After reeling off the list of broken Obama promises (e.g., “reducing the deficit, reining in federal spending, not allowing lobbyists to work in his administration, increasing taxes only on those who make more than $250,000, and opposing ‘government-run health care'” — as well as the pledge to televise the health-care debate on C-SPAN), Karl Rove concludes:
This all plays into a broader narrative: Mr. Obama is not the centrist or new-style bipartisan leader he presented himself to be. On many of the most basic issues raised in the campaign, and in describing the kind of leadership he would practice, Mr. Obama misled voters. Americans will overlook a lot of things when it comes to politicians—but being on the receiving end of a giant bait-and-switch game isn’t one of them.
The problem for Obama with this narrative is that it’s compelling to a broad range of voters: independents (who both liked the nonpartisan persona and are particularly aggrieved by dishonest politicians), those conservatives snookered by Obama’s campaign rhetoric, and even some Democrats who chose him over Hillary Clinton precisely because they were worn down by the partisan wars and saw in Obama the chance to build a new governing coalition. Had Obama actually accomplished something tangible in his first year — saving or creating some jobs, for example, or passing a widely supported health-care plan — all might be forgiven. But it’s the toxic mix of deceit and incompetence that riles voters.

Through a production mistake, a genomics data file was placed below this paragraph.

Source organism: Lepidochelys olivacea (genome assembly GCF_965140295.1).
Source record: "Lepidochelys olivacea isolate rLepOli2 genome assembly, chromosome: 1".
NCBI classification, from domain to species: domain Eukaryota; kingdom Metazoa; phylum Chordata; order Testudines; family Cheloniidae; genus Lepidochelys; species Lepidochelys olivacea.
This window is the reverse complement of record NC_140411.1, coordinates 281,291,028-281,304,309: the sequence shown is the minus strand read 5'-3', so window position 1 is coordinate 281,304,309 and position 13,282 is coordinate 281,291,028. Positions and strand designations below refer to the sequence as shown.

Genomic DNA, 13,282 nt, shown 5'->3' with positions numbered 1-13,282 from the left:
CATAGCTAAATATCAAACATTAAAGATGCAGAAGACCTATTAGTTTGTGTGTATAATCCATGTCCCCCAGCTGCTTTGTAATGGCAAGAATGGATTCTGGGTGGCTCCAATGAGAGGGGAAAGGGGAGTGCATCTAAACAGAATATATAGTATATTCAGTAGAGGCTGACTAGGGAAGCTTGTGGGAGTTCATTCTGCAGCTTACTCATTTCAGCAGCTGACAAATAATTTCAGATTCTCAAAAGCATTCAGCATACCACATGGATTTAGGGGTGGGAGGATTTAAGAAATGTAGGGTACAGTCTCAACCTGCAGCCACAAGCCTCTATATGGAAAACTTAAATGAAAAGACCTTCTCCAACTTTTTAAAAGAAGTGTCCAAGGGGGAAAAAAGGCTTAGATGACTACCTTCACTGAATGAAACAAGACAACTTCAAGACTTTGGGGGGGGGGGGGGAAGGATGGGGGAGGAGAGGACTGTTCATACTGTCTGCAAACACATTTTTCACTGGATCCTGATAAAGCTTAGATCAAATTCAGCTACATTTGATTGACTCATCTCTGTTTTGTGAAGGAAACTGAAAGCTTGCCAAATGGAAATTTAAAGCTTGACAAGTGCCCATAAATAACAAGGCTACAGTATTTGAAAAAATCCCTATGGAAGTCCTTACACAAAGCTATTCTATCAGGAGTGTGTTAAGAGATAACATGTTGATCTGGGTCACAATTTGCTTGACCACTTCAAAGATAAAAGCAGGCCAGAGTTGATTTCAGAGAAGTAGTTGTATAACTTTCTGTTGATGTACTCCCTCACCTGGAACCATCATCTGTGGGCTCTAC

Republicans shouldn’t start measuring drapes for the Oval Office yet. The first term is only a quarter done. If unemployment tapers off by 2012, the midterm elections (or threat thereof) force Obama to moderate his policies, and he keeps the country safe while prosecuting the war against Islamic terrorism successfully on the Afghanistan and Iraq battlefields, then the public will reward him. But his tumble from Olympian heights of popularity is a lesson for politicians: voters are not to be trifled with — they have the ability to register their wrath.